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Who was the First Comic Strip Character Played by Pam Grier?

Which Comic Strip Became a Blaxploitation Film?

Black History Month

Friday Foster  is the first American nationally syndicated comic strip to feature a black woman as the title character. Friday Foster debuted in 1970 and ran in newspapers until 1974.

It was created and written by Jim Lawrence and illustrated by Spanish cartoonist Jorge LongarĂ³n and syndicated by the Chicago Tribune Syndicate. The strip focused on the glamorous life of its title character, a fashion model.

Dell Comics published one issue of Friday Foster as a comic book (October 1972), written by Joe Gill and illustrated by Jack Sparling.

Friday Foster was adapted into a blaxploitation feature film of the same name, starring Pam Grier  in

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Monday, February 23, 2015

Who is the Most Surprising Black Character?

For decades no one knew he was black

Black History Month

My favorite Aquaman villian is Black Manta. He has a unique look and is pure evil. His evilness was enhanced to me because he never removed his helmet. (And he killed Aquaman's son.) The character first appeared in Aquaman #35 (September 1967).

It was quite a surprise when he did remove the helmet and was revealed to be a black man. His little speech was stupid, but still a surprise.

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Which Black Cartoonist Passed for White?

Which Black Cartoonist Passed for White?

Black History Month

George Joseph Herriman

George Joseph Herriman

(August 22, 1880 - April 25, 1944)

Geroge Herriman was  light skinned Creole who passed for white.

Herriman's early strips include Major Ozone, Musical Mose, Acrobatic Archie, Professer Otto and his Auto, Two Jolly Jackies and others.

The Dingbat Family began as two strips in one; the main story with the human family taking up the top each panel and an unrelated storyline involving a cat and mouse underneath the family's floorboards taking place in the bottom part of each panel.

This strip was renamed The Family Upstairs. The cat and mouse strip was then spun off into another strip in 1913, originally Krazy Kat and Ignatz and then Krazy Kat.

During its 31-year run, Krazy Kat was enormously popular with the public, as well as influential writers, artists, and intellectuals of the time.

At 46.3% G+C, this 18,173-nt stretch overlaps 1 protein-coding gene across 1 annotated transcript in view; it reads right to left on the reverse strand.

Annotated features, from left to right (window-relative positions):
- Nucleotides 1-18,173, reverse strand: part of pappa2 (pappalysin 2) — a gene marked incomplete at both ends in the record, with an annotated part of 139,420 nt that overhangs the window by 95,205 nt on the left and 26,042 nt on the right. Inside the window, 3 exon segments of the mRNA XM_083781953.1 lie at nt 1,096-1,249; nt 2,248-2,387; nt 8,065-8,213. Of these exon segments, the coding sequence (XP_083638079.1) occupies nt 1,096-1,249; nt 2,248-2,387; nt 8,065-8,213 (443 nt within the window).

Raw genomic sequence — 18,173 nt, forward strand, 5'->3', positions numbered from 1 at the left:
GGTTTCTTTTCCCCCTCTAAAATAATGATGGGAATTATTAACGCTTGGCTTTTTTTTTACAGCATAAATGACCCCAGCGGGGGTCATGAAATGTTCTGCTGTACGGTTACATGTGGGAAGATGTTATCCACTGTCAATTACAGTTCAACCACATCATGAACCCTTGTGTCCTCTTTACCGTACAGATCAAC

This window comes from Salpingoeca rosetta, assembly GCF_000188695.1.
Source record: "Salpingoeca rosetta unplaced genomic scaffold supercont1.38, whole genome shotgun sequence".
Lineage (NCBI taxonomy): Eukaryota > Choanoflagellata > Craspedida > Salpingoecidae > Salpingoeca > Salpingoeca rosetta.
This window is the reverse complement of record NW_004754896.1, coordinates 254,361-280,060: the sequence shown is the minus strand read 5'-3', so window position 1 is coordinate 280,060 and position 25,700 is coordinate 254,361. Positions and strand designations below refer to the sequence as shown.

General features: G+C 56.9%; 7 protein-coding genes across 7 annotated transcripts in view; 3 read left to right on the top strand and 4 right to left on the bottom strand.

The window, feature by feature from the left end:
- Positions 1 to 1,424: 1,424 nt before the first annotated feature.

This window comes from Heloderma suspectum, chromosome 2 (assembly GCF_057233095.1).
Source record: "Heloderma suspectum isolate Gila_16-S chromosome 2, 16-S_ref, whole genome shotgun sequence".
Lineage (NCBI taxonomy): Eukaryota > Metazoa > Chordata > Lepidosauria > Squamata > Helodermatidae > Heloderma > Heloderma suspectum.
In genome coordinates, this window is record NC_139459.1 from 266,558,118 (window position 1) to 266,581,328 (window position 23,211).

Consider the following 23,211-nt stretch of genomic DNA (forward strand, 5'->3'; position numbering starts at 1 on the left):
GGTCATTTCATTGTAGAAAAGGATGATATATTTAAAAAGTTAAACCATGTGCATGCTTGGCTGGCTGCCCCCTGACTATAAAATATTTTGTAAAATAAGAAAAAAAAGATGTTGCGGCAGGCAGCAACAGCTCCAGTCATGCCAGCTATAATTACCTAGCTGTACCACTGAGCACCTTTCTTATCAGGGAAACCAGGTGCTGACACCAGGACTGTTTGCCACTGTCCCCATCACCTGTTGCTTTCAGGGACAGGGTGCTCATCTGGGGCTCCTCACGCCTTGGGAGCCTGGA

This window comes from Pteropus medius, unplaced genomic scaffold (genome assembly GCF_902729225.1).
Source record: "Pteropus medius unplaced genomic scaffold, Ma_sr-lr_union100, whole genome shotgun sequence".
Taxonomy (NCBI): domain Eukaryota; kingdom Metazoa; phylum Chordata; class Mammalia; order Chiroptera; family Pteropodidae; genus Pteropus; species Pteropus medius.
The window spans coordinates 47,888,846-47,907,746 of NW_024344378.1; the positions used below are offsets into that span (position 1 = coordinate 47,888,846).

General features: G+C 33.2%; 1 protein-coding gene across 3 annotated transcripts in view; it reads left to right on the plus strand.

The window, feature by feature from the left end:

Read more about him in Krazy Kat & the Art of George Herriman

And check out the start of the acclaimed comic strip in Krazy and Ignatz 1916-1918 (Krazy & Ignatz)

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Friday, February 20, 2015

Why Women Hate Comic Books and Why Boys Lust After Them

Black History Month

Clarence Matthew Baker 

Clarence Matthew Baker
(December 10, 1921 – August 11, 1959)

A black comic book artist who drew the costumed crimefighter Phantom Lady, among many other characters. He was possibly the King of Good Girl Art. One of the earliest black artists during the Golden Age who worked for the Iger Studio. He also penciled an early form of graphic novel, St. John Publications' digest-sized "picture novel" It Rhymes with Lust (1950)

Read more about him in Matt Baker The Art of Glamour,  Matt Baker with Love and check out It Rhymes with Lust.

Waayyy back in the Golden Age it was okay to exaggerate the human figure, especially females. It was pretty much okay to do anything you thought of at that time.

That is until Fedric Wertham published Seduction of the Innocent in 1954. He whined about gross and implied depictions of violence, sex, drug use and other adult happenings within crime comics. Gangster/murder-oriented titles of the time were not the only thing he considered "crime comics." He lumped in superhero and horror comics as well into the category. His book asserted that reading this material encouraged similar behavior in children and caused juvenile delinquency. (Yawn, how many times have we heard this fish oil since then?) Because only boys read comics.

Well he brought the industry to it’s knees (no homo)! Everything was toned down, except for scantily clad and well-endowed women, much to the chagrin of feminists everywhere.

How can it stop when guys enjoy drawing over sexualized women and boys do enjoy looking at the tatas?

Also, how did DC Comics miss snapping up Matt Baker to draw Wonder Woman? Can you imagine his Wonder Woman with the bondage overtones?

Discuss below.